GW: Well, they are certainly aware, Hugh, that the communications apparatus of the Vatican very badly served Benedict XVI. And while there was some sort of scrambling and what now looks like the 8th and 9th inning of the pontificate to do something about this, you don’t fix it simply by getting the pope a Twitter account, because nobody serious us fooled by that. I mean, you understand that people are writing this stuff for him and what not. But that the world operates in a 24/7 communications environment…

HH: Yes.

GW: …which creates a 24/7 evangelical opportunity.

HH: Yes.

GW: That is not understood here, and I think the next guy has to be someone who grasps that not as something to be fought or whined about or deplored, but as something to be seized and bent to the Church’s ends.

HH: So in our last four minutes here, George Weigel, Evangelical Catholicism lays out great programs, great background. But it comes down to 116 individuals gathered in prayer. They’re doing their…I think they met for the first time today in one of their pre-conclave gatherings. How is this going? What’s your sense of what’s emerging? And if I can press you in a very American way, who do you see emerging from this, or short list of who do you see emerging from this?

GW: Well, there is no short list. Let’s start with that. I mean, unless 2005, when Cardinal Ratzinger was, if you were paying attention, and not getting caught up in a lot of media chaff, Italian media chaff in particular, it was obvious that he was the frontrunner. I have said on several occasions in the past few days if this were the Daytona 500, there’s not only not a pole position, there’s no front row. This is really wide open. I think it’s going to be a long and possibly somewhat difficult conclave. I think part of that is because there’s a sense of unease. The Church is in wholly uncharted waters right now. And one does not want to lose what momentum has been built up by these two great men, John Paul II and Benedict XVI. So I think it’s not at all possible to say with any degree of seriousness here are the top three or five people.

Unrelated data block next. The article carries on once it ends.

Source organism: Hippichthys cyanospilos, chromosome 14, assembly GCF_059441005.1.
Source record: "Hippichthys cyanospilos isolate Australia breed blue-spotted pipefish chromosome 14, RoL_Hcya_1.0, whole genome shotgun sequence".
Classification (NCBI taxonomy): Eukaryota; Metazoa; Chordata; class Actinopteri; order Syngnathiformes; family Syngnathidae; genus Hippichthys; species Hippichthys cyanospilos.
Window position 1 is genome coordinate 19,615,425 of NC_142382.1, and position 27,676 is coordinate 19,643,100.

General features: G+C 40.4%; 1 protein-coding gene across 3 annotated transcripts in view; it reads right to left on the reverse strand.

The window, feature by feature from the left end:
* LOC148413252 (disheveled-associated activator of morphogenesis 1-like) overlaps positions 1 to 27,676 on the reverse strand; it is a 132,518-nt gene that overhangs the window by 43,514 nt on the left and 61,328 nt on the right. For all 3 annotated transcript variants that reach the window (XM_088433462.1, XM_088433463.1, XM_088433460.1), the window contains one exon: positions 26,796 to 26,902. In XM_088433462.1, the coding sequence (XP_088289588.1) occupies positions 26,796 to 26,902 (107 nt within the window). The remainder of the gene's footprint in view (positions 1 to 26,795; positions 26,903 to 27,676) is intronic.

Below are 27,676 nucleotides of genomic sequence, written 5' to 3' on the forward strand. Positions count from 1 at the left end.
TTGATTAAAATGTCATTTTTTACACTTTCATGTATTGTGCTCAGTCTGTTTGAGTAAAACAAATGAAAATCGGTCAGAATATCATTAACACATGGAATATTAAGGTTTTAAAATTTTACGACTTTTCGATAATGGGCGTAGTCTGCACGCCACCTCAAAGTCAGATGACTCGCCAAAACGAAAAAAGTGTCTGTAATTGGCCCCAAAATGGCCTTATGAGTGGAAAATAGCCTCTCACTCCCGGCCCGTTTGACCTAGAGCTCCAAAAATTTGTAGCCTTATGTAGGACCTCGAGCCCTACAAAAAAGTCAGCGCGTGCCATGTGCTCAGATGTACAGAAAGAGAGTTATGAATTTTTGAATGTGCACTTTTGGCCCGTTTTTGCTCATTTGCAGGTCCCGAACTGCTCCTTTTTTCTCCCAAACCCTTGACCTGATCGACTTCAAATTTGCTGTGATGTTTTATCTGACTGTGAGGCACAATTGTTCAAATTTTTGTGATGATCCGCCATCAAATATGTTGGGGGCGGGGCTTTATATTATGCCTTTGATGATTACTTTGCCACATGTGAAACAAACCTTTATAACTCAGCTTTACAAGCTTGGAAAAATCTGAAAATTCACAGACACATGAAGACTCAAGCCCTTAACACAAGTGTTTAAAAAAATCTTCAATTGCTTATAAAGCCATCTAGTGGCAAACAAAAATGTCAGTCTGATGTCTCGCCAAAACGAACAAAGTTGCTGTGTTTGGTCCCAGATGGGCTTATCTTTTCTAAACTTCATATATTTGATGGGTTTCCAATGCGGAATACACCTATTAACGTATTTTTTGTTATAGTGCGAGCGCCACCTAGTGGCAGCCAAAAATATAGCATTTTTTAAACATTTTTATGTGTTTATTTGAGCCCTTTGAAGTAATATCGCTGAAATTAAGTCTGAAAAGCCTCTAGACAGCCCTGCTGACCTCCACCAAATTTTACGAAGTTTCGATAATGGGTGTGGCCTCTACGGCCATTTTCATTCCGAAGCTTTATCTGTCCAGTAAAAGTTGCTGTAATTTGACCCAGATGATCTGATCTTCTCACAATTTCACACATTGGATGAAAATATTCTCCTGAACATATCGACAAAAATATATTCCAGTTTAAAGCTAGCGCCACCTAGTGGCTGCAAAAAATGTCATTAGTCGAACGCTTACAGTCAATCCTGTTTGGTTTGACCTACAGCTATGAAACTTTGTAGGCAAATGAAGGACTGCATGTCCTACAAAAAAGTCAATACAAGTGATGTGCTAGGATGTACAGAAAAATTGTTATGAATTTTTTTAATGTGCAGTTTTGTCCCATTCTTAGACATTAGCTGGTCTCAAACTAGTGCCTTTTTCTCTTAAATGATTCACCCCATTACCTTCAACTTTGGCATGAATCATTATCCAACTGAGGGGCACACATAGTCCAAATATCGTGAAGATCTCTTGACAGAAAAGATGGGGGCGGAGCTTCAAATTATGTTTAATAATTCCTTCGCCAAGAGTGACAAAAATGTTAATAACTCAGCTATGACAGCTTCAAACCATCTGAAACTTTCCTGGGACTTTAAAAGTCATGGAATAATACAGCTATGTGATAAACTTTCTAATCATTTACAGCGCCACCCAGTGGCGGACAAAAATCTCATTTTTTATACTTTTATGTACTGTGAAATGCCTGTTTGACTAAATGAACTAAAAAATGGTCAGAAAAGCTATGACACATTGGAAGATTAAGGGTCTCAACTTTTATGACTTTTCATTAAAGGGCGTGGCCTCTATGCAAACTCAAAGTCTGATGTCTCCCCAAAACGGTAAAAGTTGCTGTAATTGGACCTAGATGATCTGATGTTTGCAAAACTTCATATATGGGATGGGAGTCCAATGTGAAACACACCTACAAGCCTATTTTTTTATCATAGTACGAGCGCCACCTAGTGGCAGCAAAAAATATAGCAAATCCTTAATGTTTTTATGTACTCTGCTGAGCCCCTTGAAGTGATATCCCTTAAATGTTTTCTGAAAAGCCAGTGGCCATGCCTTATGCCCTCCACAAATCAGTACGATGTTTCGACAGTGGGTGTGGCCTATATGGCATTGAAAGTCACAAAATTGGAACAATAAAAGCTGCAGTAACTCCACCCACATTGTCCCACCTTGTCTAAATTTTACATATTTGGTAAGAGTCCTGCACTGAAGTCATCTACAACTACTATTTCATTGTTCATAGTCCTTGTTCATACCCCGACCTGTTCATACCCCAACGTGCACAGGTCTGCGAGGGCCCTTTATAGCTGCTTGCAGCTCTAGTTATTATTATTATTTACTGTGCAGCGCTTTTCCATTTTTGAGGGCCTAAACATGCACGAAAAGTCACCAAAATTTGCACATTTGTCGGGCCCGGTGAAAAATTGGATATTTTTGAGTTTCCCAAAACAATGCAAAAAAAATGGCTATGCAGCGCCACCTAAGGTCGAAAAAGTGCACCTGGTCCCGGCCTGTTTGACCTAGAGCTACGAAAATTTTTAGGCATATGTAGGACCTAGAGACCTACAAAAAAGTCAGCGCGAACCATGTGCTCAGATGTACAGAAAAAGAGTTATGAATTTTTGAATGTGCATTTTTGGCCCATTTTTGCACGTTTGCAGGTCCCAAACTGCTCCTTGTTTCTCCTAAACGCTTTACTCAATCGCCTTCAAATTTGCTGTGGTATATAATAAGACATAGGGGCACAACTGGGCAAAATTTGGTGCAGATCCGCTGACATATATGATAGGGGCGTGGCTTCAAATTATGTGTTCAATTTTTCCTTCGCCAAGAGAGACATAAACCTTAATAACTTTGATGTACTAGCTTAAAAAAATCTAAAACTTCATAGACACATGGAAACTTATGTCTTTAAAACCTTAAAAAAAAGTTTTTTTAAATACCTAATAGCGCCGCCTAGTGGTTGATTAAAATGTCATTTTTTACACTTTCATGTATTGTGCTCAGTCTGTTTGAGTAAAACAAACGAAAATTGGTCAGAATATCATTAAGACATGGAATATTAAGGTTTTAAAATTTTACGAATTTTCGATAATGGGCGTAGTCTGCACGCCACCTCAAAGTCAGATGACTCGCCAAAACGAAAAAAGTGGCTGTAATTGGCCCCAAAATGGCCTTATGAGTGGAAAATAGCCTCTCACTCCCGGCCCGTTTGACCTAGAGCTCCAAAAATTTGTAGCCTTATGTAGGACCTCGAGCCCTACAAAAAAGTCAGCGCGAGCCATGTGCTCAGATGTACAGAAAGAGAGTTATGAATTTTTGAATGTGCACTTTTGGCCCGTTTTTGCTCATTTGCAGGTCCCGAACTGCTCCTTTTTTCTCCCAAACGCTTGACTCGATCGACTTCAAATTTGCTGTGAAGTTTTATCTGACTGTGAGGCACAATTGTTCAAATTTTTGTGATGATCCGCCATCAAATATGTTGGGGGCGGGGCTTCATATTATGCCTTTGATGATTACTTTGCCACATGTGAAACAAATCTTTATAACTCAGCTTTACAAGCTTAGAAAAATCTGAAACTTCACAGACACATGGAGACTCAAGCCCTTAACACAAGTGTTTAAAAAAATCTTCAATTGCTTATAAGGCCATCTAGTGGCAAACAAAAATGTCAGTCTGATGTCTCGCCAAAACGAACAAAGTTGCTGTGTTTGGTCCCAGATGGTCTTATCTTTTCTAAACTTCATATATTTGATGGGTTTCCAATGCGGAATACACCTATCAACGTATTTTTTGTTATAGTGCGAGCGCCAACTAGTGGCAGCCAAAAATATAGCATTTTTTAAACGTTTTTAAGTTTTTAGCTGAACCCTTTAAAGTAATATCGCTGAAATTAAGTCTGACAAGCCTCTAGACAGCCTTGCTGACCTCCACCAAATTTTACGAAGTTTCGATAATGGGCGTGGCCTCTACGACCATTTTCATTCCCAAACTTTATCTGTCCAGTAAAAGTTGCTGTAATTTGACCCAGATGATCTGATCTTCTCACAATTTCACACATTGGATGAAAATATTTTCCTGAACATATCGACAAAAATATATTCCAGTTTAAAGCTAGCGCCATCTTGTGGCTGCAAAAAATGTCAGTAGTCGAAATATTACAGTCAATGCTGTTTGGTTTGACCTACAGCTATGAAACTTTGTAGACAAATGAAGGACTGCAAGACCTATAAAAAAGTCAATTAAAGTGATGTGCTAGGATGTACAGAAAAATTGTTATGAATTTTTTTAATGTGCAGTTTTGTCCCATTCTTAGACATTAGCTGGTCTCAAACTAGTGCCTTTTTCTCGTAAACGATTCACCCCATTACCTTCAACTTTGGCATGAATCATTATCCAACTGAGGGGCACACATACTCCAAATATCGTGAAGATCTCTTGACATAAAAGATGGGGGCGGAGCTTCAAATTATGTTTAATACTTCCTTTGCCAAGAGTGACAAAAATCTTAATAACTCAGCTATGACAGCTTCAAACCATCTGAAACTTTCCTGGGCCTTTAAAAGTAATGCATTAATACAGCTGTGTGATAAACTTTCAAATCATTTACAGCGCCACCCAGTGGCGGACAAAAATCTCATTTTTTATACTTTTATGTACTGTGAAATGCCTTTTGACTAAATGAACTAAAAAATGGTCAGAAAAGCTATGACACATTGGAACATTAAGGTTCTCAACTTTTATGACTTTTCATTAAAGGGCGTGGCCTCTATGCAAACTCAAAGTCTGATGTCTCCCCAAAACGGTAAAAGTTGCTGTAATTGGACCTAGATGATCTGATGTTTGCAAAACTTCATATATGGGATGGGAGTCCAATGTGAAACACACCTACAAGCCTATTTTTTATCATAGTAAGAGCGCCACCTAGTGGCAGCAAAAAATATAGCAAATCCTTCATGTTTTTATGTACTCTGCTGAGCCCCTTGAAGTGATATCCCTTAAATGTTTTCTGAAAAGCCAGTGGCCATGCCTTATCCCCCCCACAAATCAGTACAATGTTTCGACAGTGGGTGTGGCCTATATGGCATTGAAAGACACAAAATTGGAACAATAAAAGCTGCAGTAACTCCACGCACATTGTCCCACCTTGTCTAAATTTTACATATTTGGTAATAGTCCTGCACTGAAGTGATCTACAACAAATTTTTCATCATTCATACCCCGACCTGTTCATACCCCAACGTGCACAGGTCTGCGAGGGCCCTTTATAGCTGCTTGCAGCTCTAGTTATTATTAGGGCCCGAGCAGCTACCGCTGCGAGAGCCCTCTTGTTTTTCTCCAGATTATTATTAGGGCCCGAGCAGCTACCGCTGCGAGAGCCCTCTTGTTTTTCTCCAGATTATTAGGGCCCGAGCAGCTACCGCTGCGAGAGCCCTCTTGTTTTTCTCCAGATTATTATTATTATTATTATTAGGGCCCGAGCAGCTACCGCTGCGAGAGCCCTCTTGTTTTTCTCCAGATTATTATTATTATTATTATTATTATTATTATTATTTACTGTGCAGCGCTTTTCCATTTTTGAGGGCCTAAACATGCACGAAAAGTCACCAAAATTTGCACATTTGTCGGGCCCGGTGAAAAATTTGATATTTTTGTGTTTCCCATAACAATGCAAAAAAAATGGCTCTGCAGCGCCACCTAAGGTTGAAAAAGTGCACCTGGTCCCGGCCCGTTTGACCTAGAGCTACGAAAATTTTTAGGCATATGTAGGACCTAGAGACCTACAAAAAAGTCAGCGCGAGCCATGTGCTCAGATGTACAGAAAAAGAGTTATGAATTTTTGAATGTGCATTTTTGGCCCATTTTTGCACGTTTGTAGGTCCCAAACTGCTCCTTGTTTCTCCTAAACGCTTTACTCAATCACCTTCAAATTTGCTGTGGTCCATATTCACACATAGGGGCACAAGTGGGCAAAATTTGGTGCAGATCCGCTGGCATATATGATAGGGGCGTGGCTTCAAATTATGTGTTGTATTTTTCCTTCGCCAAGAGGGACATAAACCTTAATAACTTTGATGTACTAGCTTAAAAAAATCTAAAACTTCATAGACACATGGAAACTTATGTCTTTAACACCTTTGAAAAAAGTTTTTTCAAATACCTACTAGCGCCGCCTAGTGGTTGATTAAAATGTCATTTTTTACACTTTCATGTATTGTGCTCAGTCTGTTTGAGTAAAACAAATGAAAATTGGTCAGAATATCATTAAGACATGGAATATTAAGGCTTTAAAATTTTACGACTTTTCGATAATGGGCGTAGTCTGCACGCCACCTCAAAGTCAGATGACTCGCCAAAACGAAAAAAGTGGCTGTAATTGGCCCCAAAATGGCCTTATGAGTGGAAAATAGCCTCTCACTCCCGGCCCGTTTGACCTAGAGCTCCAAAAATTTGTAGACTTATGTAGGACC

HH: Interesting.

GW: I could name ten or twelve people, men who may come out of this process wearing white.

HH: Well then, the American metaphor is on any given Sunday then.

GW: That’s good.

HH: Let me ask you, then, to help us out, I have you Google alerted. Who else would you be reading right now for understanding what’s going on? Who do you, when you see their byline talking about what’s going on in the conclave, do you stop and read?

GW: Well, John Allen, who you mentioned before, is an old friend of mine, and he and I form what we consider a club of two people, you know, who actually have some real idea of what’s happening here. I have to say, Hugh, I read very little of what’s produced in newspapers and magazines about this stuff. I go direct to the sources. And I think that’s a much more helpful way to try to understand the dynamics.

HH: Then my only appeal to you is write early and often every day. Are you posting at the Ethics and Public Policy Center?

GW: Everything I write is, well, from whatever – Wall Street Journal, L.A. Times, NRO, my Catholic Press column, that all goes up immediately at

HH: I’ll look for it there. George Weigel, thanks for staying up late. The new book, Evangelical Catholicism, we’ll talk greatly about it at length when you have more time. Thanks for joining us on the Hugh Hewitt Show.

End of interview.